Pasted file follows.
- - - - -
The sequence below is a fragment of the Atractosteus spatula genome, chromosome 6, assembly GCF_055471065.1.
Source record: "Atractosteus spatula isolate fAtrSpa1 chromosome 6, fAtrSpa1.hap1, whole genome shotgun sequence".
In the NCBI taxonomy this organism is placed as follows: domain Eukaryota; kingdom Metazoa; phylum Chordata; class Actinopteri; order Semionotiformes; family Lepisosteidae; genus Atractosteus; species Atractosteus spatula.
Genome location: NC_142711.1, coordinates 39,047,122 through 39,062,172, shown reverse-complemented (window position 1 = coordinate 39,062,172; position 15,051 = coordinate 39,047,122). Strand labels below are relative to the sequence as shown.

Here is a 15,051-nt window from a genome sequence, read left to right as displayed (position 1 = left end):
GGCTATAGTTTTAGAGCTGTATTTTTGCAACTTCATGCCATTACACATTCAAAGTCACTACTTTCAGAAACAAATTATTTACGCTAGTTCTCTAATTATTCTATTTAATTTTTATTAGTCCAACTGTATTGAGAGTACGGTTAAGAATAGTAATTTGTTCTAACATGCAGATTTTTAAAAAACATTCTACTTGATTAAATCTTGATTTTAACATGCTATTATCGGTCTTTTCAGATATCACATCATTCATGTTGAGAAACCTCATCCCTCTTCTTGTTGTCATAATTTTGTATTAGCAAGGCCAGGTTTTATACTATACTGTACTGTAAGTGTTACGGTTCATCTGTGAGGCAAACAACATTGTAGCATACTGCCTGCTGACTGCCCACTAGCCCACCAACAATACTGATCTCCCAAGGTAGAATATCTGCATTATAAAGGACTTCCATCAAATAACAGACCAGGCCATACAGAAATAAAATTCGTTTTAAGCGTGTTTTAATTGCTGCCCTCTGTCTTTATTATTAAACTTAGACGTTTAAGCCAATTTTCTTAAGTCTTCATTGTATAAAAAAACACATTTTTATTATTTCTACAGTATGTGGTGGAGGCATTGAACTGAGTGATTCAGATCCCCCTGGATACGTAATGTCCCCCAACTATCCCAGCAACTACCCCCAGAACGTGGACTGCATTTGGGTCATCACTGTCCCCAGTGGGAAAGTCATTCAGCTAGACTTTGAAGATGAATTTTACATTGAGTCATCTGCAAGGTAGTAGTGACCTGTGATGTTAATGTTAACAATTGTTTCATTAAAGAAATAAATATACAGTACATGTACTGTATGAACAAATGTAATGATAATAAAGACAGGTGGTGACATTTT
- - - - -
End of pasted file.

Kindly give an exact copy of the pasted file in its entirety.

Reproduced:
The sequence below is a fragment of the Atractosteus spatula genome, chromosome 6, assembly GCF_055471065.1.
Source record: "Atractosteus spatula isolate fAtrSpa1 chromosome 6, fAtrSpa1.hap1, whole genome shotgun sequence".
In the NCBI taxonomy this organism is placed as follows: domain Eukaryota; kingdom Metazoa; phylum Chordata; class Actinopteri; order Semionotiformes; family Lepisosteidae; genus Atractosteus; species Atractosteus spatula.
Genome location: NC_142711.1, coordinates 39,047,122 through 39,062,172, shown reverse-complemented (window position 1 = coordinate 39,062,172; position 15,051 = coordinate 39,047,122). Strand labels below are relative to the sequence as shown.

Here is a 15,051-nt window from a genome sequence, read left to right as displayed (position 1 = left end):
GGCTATAGTTTTAGAGCTGTATTTTTGCAACTTCATGCCATTACACATTCAAAGTCACTACTTTCAGAAACAAATTATTTACGCTAGTTCTCTAATTATTCTATTTAATTTTTATTAGTCCAACTGTATTGAGAGTACGGTTAAGAATAGTAATTTGTTCTAACATGCAGATTTTTAAAAAACATTCTACTTGATTAAATCTTGATTTTAACATGCTATTATCGGTCTTTTCAGATATCACATCATTCATGTTGAGAAACCTCATCCCTCTTCTTGTTGTCATAATTTTGTATTAGCAAGGCCAGGTTTTATACTATACTGTACTGTAAGTGTTACGGTTCATCTGTGAGGCAAACAACATTGTAGCATACTGCCTGCTGACTGCCCACTAGCCCACCAACAATACTGATCTCCCAAGGTAGAATATCTGCATTATAAAGGACTTCCATCAAATAACAGACCAGGCCATACAGAAATAAAATTCGTTTTAAGCGTGTTTTAATTGCTGCCCTCTGTCTTTATTATTAAACTTAGACGTTTAAGCCAATTTTCTTAAGTCTTCATTGTATAAAAAAACACATTTTTATTATTTCTACAGTATGTGGTGGAGGCATTGAACTGAGTGATTCAGATCCCCCTGGATACGTAATGTCCCCCAACTATCCCAGCAACTACCCCCAGAACGTGGACTGCATTTGGGTCATCACTGTCCCCAGTGGGAAAGTCATTCAGCTAGACTTTGAAGATGAATTTTACATTGAGTCATCTGCAAGGTAGTAGTGACCTGTGATGTTAATGTTAACAATTGTTTCATTAAAGAAATAAATATACAGTACATGTACTGTATGAACAAATGTAATGATAATAAAGACAGGTGGTGACATTTT